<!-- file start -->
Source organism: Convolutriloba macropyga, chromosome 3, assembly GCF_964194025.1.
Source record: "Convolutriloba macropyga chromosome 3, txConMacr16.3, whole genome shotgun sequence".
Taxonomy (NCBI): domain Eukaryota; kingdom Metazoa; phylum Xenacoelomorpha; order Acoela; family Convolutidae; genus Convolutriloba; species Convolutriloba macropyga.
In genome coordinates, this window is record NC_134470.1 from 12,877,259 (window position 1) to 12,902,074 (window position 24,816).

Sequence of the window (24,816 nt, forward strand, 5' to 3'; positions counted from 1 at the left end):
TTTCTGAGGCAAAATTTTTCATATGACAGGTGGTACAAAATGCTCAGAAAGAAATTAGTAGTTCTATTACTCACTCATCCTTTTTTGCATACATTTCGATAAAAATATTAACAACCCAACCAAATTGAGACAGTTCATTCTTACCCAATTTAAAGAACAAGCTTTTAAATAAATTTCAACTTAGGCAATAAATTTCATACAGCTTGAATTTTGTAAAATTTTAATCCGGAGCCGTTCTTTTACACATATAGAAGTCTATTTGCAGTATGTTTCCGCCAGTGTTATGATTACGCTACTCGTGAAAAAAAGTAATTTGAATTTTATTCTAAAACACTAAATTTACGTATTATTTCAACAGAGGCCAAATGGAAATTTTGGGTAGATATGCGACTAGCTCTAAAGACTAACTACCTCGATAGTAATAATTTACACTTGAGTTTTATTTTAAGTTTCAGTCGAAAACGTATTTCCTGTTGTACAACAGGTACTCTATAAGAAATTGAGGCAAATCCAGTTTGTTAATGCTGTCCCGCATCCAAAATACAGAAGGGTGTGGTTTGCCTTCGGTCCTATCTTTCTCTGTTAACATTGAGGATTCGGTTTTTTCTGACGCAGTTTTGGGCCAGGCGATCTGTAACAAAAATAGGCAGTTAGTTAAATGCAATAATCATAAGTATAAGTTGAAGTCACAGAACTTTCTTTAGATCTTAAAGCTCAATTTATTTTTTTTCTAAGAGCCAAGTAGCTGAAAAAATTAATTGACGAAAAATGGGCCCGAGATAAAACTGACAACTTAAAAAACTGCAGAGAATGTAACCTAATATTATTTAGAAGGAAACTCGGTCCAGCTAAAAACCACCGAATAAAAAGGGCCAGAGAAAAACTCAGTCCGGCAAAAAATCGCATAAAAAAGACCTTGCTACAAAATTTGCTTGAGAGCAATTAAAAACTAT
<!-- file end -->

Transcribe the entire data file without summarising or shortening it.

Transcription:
Source organism: Convolutriloba macropyga, chromosome 3, assembly GCF_964194025.1.
Source record: "Convolutriloba macropyga chromosome 3, txConMacr16.3, whole genome shotgun sequence".
Taxonomy (NCBI): domain Eukaryota; kingdom Metazoa; phylum Xenacoelomorpha; order Acoela; family Convolutidae; genus Convolutriloba; species Convolutriloba macropyga.
In genome coordinates, this window is record NC_134470.1 from 12,877,259 (window position 1) to 12,902,074 (window position 24,816).

Sequence of the window (24,816 nt, forward strand, 5' to 3'; positions counted from 1 at the left end):
TTTCTGAGGCAAAATTTTTCATATGACAGGTGGTACAAAATGCTCAGAAAGAAATTAGTAGTTCTATTACTCACTCATCCTTTTTTGCATACATTTCGATAAAAATATTAACAACCCAACCAAATTGAGACAGTTCATTCTTACCCAATTTAAAGAACAAGCTTTTAAATAAATTTCAACTTAGGCAATAAATTTCATACAGCTTGAATTTTGTAAAATTTTAATCCGGAGCCGTTCTTTTACACATATAGAAGTCTATTTGCAGTATGTTTCCGCCAGTGTTATGATTACGCTACTCGTGAAAAAAAGTAATTTGAATTTTATTCTAAAACACTAAATTTACGTATTATTTCAACAGAGGCCAAATGGAAATTTTGGGTAGATATGCGACTAGCTCTAAAGACTAACTACCTCGATAGTAATAATTTACACTTGAGTTTTATTTTAAGTTTCAGTCGAAAACGTATTTCCTGTTGTACAACAGGTACTCTATAAGAAATTGAGGCAAATCCAGTTTGTTAATGCTGTCCCGCATCCAAAATACAGAAGGGTGTGGTTTGCCTTCGGTCCTATCTTTCTCTGTTAACATTGAGGATTCGGTTTTTTCTGACGCAGTTTTGGGCCAGGCGATCTGTAACAAAAATAGGCAGTTAGTTAAATGCAATAATCATAAGTATAAGTTGAAGTCACAGAACTTTCTTTAGATCTTAAAGCTCAATTTATTTTTTTTCTAAGAGCCAAGTAGCTGAAAAAATTAATTGACGAAAAATGGGCCCGAGATAAAACTGACAACTTAAAAAACTGCAGAGAATGTAACCTAATATTATTTAGAAGGAAACTCGGTCCAGCTAAAAACCACCGAATAAAAAGGGCCAGAGAAAAACTCAGTCCGGCAAAAAATCGCATAAAAAAGACCTTGCTACAAAATTTGCTTGAGAGCAATTAAAAACTAT